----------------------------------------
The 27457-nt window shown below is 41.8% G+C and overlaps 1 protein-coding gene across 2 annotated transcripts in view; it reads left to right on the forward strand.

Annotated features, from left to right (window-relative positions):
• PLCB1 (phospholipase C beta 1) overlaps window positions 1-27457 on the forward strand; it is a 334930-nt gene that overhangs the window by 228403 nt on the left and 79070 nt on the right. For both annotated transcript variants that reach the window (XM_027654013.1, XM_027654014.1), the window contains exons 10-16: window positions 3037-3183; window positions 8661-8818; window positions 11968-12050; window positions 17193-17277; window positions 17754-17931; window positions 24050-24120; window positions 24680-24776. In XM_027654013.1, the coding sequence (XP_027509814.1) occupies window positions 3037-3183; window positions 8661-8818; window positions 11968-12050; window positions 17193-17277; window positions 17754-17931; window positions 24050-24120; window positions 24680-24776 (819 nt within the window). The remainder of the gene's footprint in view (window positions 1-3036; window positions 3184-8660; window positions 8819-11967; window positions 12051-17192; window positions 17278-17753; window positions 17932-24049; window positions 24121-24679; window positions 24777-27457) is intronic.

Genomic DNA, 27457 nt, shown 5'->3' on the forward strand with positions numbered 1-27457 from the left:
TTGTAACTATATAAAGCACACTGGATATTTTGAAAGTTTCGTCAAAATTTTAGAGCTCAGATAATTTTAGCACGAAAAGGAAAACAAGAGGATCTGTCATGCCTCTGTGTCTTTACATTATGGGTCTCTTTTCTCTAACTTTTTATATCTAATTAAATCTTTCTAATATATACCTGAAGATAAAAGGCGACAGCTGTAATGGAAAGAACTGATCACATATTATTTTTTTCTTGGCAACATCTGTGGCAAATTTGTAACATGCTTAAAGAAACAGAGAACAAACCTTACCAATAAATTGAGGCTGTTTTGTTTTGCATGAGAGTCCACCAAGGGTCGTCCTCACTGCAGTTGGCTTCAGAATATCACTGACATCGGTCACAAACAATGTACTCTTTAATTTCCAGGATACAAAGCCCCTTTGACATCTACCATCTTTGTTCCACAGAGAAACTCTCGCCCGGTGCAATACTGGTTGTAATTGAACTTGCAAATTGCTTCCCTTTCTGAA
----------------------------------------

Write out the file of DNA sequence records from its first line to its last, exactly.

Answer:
The 27457-nt window shown below is 41.8% G+C and overlaps 1 protein-coding gene across 2 annotated transcripts in view; it reads left to right on the forward strand.

Annotated features, from left to right (window-relative positions):
• PLCB1 (phospholipase C beta 1) overlaps window positions 1-27457 on the forward strand; it is a 334930-nt gene that overhangs the window by 228403 nt on the left and 79070 nt on the right. For both annotated transcript variants that reach the window (XM_027654013.1, XM_027654014.1), the window contains exons 10-16: window positions 3037-3183; window positions 8661-8818; window positions 11968-12050; window positions 17193-17277; window positions 17754-17931; window positions 24050-24120; window positions 24680-24776. In XM_027654013.1, the coding sequence (XP_027509814.1) occupies window positions 3037-3183; window positions 8661-8818; window positions 11968-12050; window positions 17193-17277; window positions 17754-17931; window positions 24050-24120; window positions 24680-24776 (819 nt within the window). The remainder of the gene's footprint in view (window positions 1-3036; window positions 3184-8660; window positions 8819-11967; window positions 12051-17192; window positions 17278-17753; window positions 17932-24049; window positions 24121-24679; window positions 24777-27457) is intronic.

Genomic DNA, 27457 nt, shown 5'->3' on the forward strand with positions numbered 1-27457 from the left:
TTGTAACTATATAAAGCACACTGGATATTTTGAAAGTTTCGTCAAAATTTTAGAGCTCAGATAATTTTAGCACGAAAAGGAAAACAAGAGGATCTGTCATGCCTCTGTGTCTTTACATTATGGGTCTCTTTTCTCTAACTTTTTATATCTAATTAAATCTTTCTAATATATACCTGAAGATAAAAGGCGACAGCTGTAATGGAAAGAACTGATCACATATTATTTTTTTCTTGGCAACATCTGTGGCAAATTTGTAACATGCTTAAAGAAACAGAGAACAAACCTTACCAATAAATTGAGGCTGTTTTGTTTTGCATGAGAGTCCACCAAGGGTCGTCCTCACTGCAGTTGGCTTCAGAATATCACTGACATCGGTCACAAACAATGTACTCTTTAATTTCCAGGATACAAAGCCCCTTTGACATCTACCATCTTTGTTCCACAGAGAAACTCTCGCCCGGTGCAATACTGGTTGTAATTGAACTTGCAAATTGCTTCCCTTTCTGAA